A configuration file(s) management library

Overview

kon is a very simple configuration file(s) management system that parses one or more configuration files in a path and provides an object tree that can be accessed directly. It also attempts to parse the data as concrete types so that you don’t have to explicitly get specific types, only for INI files. This does introduce some constraints and deviations from default implementations in python, but the convenience is generally worth it. Moreover this behavior can be overridden. kon currently handles only INI and JSON files.

Installation

Install the extension using pip:

$pip install kon or easy_install: $ easy_install kon

Usage

Basic Usage

You can instantiate a Konfig object by calling its constructor:

from kon import Konfig

cfg = Konfig('/path/to/folder/or/ini-file')
cfg.load()

The load method will try to get an appropriate file handler based on the filename extension. If none exists, it will skip that file. The file handlers are instantiated with any default values you may want to provide the configuration. For each file handler it then calls the instance’s load method. This method can accept handler specific loading options. Currently supported handlers and their behaviors are documented below.

If you want to specify default arguments, you can pass them in as keywords arguments to the constructor and they are passed through to the file handlers used to load the files.

from kon import Konfig

cfg = Konfig('/path/to/folder/or/ini-file', a=1, b=2.2, c=False)
cfg.load()

The load method does a couple of things.

• It will walk the directory tree starting from the root directory you provide in the constructor call and create objects per directory as it goes along.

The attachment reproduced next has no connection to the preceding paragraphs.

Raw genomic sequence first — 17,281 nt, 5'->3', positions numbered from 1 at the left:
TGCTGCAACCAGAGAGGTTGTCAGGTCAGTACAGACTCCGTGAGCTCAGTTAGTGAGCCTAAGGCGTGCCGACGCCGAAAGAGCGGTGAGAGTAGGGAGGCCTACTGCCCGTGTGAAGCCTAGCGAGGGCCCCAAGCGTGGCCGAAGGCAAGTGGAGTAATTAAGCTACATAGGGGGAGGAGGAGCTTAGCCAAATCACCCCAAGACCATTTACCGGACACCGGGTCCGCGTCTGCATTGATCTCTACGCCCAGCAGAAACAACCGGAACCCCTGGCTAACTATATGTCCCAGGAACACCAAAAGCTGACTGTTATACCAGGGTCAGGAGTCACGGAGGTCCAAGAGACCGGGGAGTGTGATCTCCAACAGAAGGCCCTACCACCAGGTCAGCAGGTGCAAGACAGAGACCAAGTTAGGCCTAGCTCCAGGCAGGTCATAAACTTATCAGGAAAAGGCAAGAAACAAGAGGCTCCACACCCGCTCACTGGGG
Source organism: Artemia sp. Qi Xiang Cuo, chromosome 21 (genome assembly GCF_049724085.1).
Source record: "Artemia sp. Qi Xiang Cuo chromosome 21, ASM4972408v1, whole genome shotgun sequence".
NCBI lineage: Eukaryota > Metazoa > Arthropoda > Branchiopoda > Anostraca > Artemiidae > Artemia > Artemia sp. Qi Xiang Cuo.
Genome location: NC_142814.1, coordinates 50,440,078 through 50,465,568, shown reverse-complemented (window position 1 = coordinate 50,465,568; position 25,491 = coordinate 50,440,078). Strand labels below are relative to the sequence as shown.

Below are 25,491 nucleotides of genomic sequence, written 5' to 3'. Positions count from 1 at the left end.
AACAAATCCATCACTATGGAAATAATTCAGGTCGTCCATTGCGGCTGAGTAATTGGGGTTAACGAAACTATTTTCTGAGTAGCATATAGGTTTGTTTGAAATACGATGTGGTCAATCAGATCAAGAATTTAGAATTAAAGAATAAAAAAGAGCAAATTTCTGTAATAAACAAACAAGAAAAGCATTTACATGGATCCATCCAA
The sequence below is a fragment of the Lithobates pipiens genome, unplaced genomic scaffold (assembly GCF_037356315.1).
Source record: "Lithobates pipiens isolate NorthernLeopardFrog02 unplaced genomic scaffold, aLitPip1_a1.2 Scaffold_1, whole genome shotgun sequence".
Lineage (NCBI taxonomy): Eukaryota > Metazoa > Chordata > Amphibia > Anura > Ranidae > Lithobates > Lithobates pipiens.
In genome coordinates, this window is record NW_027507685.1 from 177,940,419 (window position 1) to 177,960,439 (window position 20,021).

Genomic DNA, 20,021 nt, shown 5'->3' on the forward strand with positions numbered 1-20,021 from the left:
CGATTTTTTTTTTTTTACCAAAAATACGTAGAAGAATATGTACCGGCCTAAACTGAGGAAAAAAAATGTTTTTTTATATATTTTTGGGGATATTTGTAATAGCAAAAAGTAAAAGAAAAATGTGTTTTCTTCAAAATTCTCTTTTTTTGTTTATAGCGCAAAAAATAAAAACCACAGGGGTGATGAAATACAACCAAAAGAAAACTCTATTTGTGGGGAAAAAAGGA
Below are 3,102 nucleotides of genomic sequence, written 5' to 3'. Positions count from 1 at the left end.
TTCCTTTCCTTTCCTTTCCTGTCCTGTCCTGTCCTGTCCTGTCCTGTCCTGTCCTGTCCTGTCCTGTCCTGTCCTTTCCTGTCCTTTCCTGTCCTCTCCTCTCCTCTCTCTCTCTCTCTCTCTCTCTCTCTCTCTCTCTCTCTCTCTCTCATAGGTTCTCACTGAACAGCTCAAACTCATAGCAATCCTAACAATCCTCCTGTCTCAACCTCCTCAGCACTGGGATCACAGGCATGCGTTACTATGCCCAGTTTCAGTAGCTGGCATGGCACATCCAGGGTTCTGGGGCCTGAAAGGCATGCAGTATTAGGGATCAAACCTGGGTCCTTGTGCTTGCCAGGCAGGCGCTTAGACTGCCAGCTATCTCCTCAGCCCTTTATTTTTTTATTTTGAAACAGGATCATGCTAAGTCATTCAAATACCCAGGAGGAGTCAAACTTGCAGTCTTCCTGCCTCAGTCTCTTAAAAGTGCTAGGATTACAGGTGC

• Once it encounters a file, it will try to get a file handler for that type of file.

• If it cannot get a file handler, the file will be skipped.

• If it can get the file handler, it will instantiate it, pass it in the defaults it got and then call it’s load method passing in any parameters it got.

For e.g. if you have a directory tree like the following:

kon
├── a.ini
├── b
│   ├── c.ini
│   ├── d.json
│   ├── e
│   │   └── e.ini
│   ├── g.json
│   └── h.ini
├── i.ini
├── j.ini
└── k.ini

The corresponding object tree created by load before calling the handlers load will be exactly like the tree above sans the filename extension.

In the event that you have a folder and a file by the same prefix, for e.g.:

kon
├── a.ini
└── a.ini
└── c.ini

it will result in a single object kon.a with merged sub-children.

JSONFileHandler

This handler parses JSON files that it finds in the path specified or an individual file if it is so specified. Internally it delegates to the default python json library.

Options

preserve_case

If set to false normalizes the key names to be lower case. By default the json loads function preserves case. This is the opposite of what happens with INIFileHandler.

encoding

INIFileHandler

This handler parses INI files that it finds in the path specified or an individual file if it is so specified. Internally it uses SafeConfigParser to load and parse the files. The individual sections, options and values are processed again.

Options

preserve_case

If set to true preserves the case of the option names. Sections are still case-insensitive. By default SafeConfigParser normalizes all option names to lower case. This will prevent that.

dict_type

Passthrough option for SafeConfigParser, see below

allow_no_value

Passthrough option for SafeConfigParser, see below

Customizing SafeConfigParser

If you want to customize the way the internal SafeConfigParser works you can use the arguments as specified in the RawConfigParser constructor documentation and pass them to the load method call on a Konfig instance.

For example:

cfg = Konfig('/path/to/folder/or/ini-file')
cfg.load(dict_type=OrderedDict, allow_no_value=True)

Implementation Details

Konfig uses SafeConfigParser to load the INI file. Consequently you get the built-in parsing and interpolation capabilities of the parser.

Because SafeConfigParser does not automatically coerce the values to an appropriate type, kon will try to do it’s best to do some for you. The following cast attempts are made in order of precedence:

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